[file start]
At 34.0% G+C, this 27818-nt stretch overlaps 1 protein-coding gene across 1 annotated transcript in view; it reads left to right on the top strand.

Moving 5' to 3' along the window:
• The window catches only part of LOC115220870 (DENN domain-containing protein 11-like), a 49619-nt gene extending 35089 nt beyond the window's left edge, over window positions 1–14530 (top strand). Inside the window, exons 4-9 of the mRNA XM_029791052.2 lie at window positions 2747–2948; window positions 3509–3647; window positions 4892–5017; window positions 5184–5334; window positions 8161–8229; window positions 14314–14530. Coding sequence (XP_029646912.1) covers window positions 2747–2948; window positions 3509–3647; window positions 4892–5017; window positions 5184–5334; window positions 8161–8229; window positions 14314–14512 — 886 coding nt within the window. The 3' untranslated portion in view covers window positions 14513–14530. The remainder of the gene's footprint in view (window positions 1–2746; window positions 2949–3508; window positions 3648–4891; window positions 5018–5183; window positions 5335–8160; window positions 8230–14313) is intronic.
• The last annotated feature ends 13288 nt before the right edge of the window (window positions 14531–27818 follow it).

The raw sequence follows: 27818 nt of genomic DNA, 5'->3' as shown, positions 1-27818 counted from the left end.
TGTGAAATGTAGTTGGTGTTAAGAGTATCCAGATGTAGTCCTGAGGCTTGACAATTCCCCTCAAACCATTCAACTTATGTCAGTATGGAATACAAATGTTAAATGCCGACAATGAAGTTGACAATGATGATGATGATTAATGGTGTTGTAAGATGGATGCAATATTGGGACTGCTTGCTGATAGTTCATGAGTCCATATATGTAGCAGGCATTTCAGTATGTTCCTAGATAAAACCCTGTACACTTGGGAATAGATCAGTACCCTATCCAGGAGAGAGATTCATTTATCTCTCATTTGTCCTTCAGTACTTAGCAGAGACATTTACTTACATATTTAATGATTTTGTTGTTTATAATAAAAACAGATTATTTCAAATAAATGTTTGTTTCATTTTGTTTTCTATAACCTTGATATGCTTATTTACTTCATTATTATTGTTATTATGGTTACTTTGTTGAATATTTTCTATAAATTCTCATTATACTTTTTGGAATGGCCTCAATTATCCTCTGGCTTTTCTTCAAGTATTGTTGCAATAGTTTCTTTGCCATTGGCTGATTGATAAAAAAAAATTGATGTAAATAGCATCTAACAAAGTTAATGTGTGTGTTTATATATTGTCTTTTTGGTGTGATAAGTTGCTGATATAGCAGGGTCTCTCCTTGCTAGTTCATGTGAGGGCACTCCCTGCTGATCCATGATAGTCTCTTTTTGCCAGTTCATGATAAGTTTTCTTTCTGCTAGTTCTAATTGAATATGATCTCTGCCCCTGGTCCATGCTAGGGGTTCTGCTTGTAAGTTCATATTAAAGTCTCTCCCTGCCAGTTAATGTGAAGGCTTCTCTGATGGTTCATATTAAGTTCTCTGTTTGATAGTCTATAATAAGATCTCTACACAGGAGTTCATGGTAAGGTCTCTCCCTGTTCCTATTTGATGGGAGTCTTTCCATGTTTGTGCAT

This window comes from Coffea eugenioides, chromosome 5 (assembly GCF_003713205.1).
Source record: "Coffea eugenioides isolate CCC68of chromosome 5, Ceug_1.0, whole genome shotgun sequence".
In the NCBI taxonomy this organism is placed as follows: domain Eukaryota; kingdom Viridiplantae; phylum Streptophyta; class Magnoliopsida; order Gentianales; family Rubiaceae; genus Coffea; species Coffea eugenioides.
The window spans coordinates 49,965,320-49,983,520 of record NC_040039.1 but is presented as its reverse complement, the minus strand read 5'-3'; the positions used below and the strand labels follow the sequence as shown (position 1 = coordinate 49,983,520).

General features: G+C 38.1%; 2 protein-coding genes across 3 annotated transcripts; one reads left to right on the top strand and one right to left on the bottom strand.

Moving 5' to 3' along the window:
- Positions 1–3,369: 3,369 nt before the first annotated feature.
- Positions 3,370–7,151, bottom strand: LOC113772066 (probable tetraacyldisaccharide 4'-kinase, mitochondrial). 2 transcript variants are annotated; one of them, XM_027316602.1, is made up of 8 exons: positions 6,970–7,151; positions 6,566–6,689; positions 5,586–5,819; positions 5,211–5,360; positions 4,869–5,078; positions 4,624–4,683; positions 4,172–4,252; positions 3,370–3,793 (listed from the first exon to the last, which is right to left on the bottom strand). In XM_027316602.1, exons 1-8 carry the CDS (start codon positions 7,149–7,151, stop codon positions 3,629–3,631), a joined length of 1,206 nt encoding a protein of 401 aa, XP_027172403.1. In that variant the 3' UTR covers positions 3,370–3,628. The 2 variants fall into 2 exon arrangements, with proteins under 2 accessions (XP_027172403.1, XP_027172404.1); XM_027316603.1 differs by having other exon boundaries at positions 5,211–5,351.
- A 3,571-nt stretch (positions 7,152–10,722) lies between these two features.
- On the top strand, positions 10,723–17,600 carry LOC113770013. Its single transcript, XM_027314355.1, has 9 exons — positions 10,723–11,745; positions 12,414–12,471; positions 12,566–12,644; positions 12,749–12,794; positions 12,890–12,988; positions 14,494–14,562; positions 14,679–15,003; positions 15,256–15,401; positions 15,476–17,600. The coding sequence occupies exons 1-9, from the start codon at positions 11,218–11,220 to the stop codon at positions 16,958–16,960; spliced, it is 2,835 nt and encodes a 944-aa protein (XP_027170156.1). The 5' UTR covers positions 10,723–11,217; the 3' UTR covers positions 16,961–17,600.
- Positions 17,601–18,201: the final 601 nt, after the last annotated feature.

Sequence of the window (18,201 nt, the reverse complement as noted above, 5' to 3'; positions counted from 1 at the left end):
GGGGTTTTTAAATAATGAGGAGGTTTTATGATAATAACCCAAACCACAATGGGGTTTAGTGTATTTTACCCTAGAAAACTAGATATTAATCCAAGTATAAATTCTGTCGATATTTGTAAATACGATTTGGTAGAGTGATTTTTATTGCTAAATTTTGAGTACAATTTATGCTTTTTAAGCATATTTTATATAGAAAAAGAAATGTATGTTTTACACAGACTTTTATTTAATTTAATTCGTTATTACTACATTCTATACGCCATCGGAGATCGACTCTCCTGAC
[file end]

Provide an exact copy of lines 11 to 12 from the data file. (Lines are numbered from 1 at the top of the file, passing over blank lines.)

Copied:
General features: G+C 38.1%; 2 protein-coding genes across 3 annotated transcripts; one reads left to right on the top strand and one right to left on the bottom strand.

Moving 5' to 3' along the window: